I had been traveling over the past few days and missed this article in The Red Herring.
Entitled “Apple’s Halo in Doubt”, the article goes a long way in proving my post “One Million Windows Users Switch to Macs!!!” right, and debunking the Mac ‘Halo effect’ myth.
From the article:
Recent analyst reports touting the “halo effect” of Apple’s popular iPod causing a small rise in Apple’s personal computer market share are misguided at best, according to a report from Endpoint Technologies Associates.
The report, issued late Wednesday, contends that Apple’s recent rise from 1.8 percent market share worldwide to 2.5 percent in the second quarter had more to do with how far Apple had fallen rather that any belated halo cast by the iPod.
“No Sherman’s march to the sea here,” said Roger Kay, president of Endpoint. “The argument against the halo effect says that while Apple’s shipments have been up for the past four quarters, it is because they are coming off historic lows. And we are now in an upgrade cycle in which the Apple faithful buy new systems.”
According to the report, Apple’s personal computer market share has fallen steadily from a high of 16 percent in the U.S. market and 13 percent worldwide back in 1986. By the 1990s, Apple had lost some of its shine but it was still a contender as the second-largest player behind IBM with a 10 percent market share.
“In 1993, a surging Compaq took the top spot from IBM, and Apple was bumped to number three. It was pretty much downhill after that,” said Mr. Kay. “Since 2000, Apple’s worldwide share has hovered around 2 percent.”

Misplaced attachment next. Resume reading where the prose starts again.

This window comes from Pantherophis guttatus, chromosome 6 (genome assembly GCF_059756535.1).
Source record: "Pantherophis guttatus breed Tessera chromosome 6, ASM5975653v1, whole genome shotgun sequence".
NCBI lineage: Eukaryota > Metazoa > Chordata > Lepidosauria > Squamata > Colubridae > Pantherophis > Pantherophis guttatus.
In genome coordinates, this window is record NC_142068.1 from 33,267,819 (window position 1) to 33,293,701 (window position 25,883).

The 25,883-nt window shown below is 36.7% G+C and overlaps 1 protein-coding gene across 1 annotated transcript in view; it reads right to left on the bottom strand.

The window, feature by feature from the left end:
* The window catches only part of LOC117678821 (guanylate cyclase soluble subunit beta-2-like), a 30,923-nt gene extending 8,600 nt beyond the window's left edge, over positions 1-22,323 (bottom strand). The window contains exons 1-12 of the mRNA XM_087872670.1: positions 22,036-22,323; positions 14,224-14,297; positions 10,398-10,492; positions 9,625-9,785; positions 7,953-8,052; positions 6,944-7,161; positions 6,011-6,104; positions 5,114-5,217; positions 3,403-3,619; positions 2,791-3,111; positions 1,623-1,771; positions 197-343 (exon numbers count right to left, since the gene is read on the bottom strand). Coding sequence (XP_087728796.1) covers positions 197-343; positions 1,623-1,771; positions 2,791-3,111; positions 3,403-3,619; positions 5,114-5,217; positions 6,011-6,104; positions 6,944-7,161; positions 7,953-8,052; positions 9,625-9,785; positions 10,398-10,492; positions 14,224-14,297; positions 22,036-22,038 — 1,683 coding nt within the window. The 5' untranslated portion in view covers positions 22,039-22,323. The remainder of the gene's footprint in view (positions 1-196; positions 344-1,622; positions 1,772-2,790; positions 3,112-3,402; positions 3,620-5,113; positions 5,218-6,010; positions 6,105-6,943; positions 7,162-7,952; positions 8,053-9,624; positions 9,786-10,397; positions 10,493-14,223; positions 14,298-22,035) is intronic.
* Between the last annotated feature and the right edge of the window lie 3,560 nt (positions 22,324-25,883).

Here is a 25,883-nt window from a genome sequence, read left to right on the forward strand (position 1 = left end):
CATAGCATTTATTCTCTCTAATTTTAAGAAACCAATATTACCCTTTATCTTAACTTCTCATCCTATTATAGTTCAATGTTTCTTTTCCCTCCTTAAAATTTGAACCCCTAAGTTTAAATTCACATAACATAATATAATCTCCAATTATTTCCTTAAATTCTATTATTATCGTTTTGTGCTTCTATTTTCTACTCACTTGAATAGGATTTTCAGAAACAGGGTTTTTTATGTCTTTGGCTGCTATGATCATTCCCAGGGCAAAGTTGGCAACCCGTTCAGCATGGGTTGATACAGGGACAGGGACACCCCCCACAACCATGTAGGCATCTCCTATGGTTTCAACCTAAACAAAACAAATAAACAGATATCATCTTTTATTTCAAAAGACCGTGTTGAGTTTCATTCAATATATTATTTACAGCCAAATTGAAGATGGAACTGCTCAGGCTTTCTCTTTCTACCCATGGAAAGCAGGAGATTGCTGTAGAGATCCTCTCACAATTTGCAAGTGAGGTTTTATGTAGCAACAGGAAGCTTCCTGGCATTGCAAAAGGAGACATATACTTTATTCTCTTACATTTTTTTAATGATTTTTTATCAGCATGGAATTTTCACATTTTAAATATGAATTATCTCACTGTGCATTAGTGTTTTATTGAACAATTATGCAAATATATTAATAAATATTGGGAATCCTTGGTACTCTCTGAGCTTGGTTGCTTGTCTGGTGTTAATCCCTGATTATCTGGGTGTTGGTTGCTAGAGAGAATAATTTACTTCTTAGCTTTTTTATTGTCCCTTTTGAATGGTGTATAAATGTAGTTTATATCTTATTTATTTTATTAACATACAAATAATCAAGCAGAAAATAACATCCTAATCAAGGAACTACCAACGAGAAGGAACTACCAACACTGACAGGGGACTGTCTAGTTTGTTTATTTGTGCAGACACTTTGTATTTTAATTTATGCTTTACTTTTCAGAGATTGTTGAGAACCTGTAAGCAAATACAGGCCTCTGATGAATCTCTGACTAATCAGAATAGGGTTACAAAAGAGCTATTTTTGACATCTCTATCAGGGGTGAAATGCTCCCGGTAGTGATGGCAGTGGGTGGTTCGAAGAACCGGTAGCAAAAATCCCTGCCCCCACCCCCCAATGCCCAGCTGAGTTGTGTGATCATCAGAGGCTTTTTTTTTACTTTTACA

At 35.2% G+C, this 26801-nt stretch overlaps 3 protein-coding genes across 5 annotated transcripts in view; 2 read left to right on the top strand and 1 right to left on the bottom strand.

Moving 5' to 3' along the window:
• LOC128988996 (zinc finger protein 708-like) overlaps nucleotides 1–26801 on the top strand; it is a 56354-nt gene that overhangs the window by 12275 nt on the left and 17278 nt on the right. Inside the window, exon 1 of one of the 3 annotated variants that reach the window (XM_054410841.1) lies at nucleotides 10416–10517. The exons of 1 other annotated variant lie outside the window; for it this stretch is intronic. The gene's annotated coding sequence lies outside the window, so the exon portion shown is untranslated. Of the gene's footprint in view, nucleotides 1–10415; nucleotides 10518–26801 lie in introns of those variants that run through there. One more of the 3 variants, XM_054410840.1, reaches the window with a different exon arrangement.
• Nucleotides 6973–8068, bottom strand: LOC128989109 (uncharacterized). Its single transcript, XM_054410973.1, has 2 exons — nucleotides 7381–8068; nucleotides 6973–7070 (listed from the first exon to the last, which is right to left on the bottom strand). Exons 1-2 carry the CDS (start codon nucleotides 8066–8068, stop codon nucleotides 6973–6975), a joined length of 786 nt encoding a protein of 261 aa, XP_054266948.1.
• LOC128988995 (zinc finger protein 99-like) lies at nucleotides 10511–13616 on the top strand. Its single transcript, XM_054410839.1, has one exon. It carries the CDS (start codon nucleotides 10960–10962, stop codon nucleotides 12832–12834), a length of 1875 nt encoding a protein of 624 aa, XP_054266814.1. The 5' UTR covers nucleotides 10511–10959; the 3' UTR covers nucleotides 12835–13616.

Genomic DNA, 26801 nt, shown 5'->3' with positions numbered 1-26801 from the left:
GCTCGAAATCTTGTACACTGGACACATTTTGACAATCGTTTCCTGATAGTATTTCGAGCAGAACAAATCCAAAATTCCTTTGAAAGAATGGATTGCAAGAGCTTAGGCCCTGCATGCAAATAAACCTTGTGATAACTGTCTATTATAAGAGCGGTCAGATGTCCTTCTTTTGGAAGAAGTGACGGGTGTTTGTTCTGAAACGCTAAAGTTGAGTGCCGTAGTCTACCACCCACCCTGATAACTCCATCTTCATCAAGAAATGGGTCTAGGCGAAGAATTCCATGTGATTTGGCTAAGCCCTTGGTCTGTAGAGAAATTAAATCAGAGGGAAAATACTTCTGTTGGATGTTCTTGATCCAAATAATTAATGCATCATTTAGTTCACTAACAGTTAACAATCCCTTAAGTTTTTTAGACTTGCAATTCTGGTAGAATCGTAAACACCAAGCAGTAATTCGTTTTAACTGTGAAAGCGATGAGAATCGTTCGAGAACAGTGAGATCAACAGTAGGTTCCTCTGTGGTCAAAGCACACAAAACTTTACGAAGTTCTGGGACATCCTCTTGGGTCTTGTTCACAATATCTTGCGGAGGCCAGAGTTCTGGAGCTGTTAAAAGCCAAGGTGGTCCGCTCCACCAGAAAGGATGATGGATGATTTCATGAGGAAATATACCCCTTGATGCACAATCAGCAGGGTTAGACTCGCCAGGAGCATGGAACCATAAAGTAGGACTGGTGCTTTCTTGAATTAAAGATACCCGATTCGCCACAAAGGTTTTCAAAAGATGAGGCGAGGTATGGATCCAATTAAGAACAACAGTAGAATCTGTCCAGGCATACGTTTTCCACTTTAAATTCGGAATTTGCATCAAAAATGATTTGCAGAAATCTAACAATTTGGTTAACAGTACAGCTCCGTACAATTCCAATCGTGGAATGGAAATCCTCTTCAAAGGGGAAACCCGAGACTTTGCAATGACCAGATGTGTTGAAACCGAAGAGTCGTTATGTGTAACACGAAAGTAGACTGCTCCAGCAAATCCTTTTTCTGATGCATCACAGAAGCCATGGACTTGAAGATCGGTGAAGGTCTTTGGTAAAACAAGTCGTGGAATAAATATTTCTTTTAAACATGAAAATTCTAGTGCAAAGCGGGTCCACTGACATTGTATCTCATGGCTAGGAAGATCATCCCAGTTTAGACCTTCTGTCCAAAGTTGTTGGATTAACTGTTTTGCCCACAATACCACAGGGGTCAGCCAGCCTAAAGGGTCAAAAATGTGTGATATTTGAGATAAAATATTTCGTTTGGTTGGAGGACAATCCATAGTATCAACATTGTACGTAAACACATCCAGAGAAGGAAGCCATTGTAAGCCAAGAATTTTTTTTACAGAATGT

But Mr. Kay does not believe in Apple’s halo, so he attributes the Mac’s steady decline to “a lack of openness, and a price umbrella, which let the whole PC market squeeze through underneath.”
That lack of openness caused MIT Media Lab to reject Apple’s offer to donate OS X to the consortium developing a $100 PC for buyers in developing countries
According to Mr. Kay, Apple’s market share has shown tiny but steady increases since last year’s third quarter, but these increases were in the fractions of a percentage point.
“Apple’s high is generally in 2Q, based on the weighting of its business portfolio toward education, but overall, it has gained a bit more than half a point since the nadir,” said Mr. Kay.
The timing of Apple’s rise in the personal computer market does not align very well with the launch and growth in popularity of the iPod. The biggest bump in the Mac’s market share happened two years after the initial release of the iPod.
“Not exactly a direct temporal relationship,” said Mr. Kay. “In fact, Apple’s share in PCs actually sank for two years after the iPod launch.”
While the report sees Apple’s halo effect as a bit illusory, it points out that Apple’s recent success is real. Its profits are up, its shareholders are happy, and millions of Mac and iPod enthusiasts love the company and its products. ….
The entire text of the article can be found here.